Original Published 09:50 May 26, 2022
By KENDALL KING, Local Journalism Initiative Reporter
For more than 15 years, members of the Cactus Rose Quilters’ Guild have been providing comfort quilts to individuals in need, both locally and beyond.
Each year, the guild – comprised of Medicine Hat and area quilters and sewers – donates approximately 100 handmade quilts to individuals impacted by natural disasters, house fires, illness, poverty and traumatic incidents. Since September, the guild has donated 128 quilts to partner organizations, including Ronald McDonald House, Victim’s Assistance and Medicine Hat Regional Hospital.
“I think it just provides people with comfort,” guild co-chair Alice Hoffart told the News.
Comfort quilts come in several sizes to fit babies, children, teens and adults. Hoffart and co-chair Megan Robertson estimate 40 per cent of the comfort quilts made are for babies and children and 60 per cent for teens and adults.
Guild members work together to ensure all individuals in need of a comfort quilt receive one. Often, several members will collaborate to make one quilt, with each member completing a specific aspect.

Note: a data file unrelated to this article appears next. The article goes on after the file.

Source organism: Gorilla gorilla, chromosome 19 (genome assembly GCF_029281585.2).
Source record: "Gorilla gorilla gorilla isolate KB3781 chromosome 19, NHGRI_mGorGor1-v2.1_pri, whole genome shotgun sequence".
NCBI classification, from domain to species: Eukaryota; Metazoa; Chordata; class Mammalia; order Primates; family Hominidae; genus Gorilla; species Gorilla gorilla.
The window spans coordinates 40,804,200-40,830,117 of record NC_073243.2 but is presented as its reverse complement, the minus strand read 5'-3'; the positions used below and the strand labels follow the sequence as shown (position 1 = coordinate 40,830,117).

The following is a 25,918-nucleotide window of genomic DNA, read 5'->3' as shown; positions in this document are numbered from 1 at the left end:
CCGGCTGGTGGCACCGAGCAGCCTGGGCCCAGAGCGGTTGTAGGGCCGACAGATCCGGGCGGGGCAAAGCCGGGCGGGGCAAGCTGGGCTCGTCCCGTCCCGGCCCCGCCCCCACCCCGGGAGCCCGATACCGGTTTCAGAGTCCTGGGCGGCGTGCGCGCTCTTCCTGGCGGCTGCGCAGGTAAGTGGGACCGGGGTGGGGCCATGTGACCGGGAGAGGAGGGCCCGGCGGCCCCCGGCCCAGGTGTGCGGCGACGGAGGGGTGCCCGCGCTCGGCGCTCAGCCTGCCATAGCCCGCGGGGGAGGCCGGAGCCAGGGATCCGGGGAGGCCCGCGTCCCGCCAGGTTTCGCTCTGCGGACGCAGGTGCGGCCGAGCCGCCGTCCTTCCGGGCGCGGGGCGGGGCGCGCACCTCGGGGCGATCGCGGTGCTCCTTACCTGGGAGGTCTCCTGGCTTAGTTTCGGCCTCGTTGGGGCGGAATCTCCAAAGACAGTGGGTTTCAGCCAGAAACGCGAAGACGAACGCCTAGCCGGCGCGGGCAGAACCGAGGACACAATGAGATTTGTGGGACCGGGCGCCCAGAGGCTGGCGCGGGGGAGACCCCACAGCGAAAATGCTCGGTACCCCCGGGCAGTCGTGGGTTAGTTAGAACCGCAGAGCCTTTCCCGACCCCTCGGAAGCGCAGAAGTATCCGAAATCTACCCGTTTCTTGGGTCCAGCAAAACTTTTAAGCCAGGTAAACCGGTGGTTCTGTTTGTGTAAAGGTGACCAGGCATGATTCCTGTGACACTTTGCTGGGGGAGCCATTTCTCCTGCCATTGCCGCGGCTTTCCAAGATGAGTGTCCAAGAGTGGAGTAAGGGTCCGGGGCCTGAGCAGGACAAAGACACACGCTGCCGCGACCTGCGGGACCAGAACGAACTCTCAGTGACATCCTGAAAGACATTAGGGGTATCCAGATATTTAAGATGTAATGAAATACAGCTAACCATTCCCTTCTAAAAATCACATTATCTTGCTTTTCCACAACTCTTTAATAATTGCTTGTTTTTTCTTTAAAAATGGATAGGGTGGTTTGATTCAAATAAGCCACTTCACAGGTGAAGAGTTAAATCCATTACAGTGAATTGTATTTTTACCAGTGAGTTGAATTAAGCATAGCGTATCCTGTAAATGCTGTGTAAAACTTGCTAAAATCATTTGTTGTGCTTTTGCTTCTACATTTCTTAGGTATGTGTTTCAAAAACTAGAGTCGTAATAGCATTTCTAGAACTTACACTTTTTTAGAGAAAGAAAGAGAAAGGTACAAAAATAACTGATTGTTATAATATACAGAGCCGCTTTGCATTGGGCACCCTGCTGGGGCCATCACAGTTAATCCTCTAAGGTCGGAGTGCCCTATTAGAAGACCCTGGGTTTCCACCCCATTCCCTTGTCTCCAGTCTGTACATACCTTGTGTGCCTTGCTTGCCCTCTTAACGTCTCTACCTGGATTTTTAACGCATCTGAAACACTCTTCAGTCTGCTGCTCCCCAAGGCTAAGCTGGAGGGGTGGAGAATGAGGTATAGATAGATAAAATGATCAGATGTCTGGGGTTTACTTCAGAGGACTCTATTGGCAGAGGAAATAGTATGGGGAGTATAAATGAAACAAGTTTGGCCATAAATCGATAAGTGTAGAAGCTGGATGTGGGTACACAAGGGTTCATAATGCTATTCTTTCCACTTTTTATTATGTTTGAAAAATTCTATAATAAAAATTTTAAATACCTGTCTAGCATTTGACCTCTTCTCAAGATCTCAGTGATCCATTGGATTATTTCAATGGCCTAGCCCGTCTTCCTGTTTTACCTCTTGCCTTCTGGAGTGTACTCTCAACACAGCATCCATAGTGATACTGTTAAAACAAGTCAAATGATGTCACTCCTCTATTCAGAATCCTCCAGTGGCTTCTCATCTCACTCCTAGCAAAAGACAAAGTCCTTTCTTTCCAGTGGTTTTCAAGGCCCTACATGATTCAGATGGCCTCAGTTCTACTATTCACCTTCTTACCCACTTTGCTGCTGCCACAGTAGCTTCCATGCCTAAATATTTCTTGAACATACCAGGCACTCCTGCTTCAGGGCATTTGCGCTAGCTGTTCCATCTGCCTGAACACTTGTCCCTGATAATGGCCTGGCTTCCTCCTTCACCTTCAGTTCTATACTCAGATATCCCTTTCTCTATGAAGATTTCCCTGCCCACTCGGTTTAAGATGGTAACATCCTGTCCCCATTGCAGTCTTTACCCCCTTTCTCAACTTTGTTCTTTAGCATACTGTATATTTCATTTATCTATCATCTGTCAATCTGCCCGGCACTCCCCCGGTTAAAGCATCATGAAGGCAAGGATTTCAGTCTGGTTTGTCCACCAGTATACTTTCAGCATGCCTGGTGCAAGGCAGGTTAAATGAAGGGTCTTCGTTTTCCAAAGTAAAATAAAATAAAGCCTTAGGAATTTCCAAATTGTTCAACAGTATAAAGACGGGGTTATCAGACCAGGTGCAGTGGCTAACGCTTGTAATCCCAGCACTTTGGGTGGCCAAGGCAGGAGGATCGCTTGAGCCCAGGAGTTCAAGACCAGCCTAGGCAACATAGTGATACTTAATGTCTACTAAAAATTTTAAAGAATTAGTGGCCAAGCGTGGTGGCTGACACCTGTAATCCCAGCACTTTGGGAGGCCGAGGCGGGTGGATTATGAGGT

“It’s definitely a guild project,” Karen Reimer, assistant comfort quilt executive, said.
Guild members meet twice per month at the Kinplex Social Room from September to June, to work on the comfort quilts. The guild even offers take-home quilting kits for anyone unable to attend the meetings.
Hoffart is thankful for everyone involved in the project, especially as quilting can be labour-intensive and time-consuming, with one quilt taking anywhere from 40 to 100 hours to complete. Nevertheless, Hoffart believes guild members enjoy the work, as she does.
“I love the creativity of putting scraps of fabric together to make something which provides comfort to others,” Hoffart said. “Quilting excites and soothes at the same time. Belonging to the guild has provided me with great friends who share a common interest.”
Hoffart encourages anyone with a passion for, or interest in quilting to connect with the group, regardless of experience level. Not only can individuals get involved in the comfort quilt project, they can also take part in guild sewing days, classes and other community quilt partnerships. Recently, the guild made more than 200 quilted place mats for local Meals on Wheels recipients.
Community members can also support the group through financial or fabric donations.
For more information about the guild, the comfort quilt project or how to support, connect with the guild via the group’s Facebook page.
This item reprinted with permission from Medicine Hat News, Medicine Hat, Alberta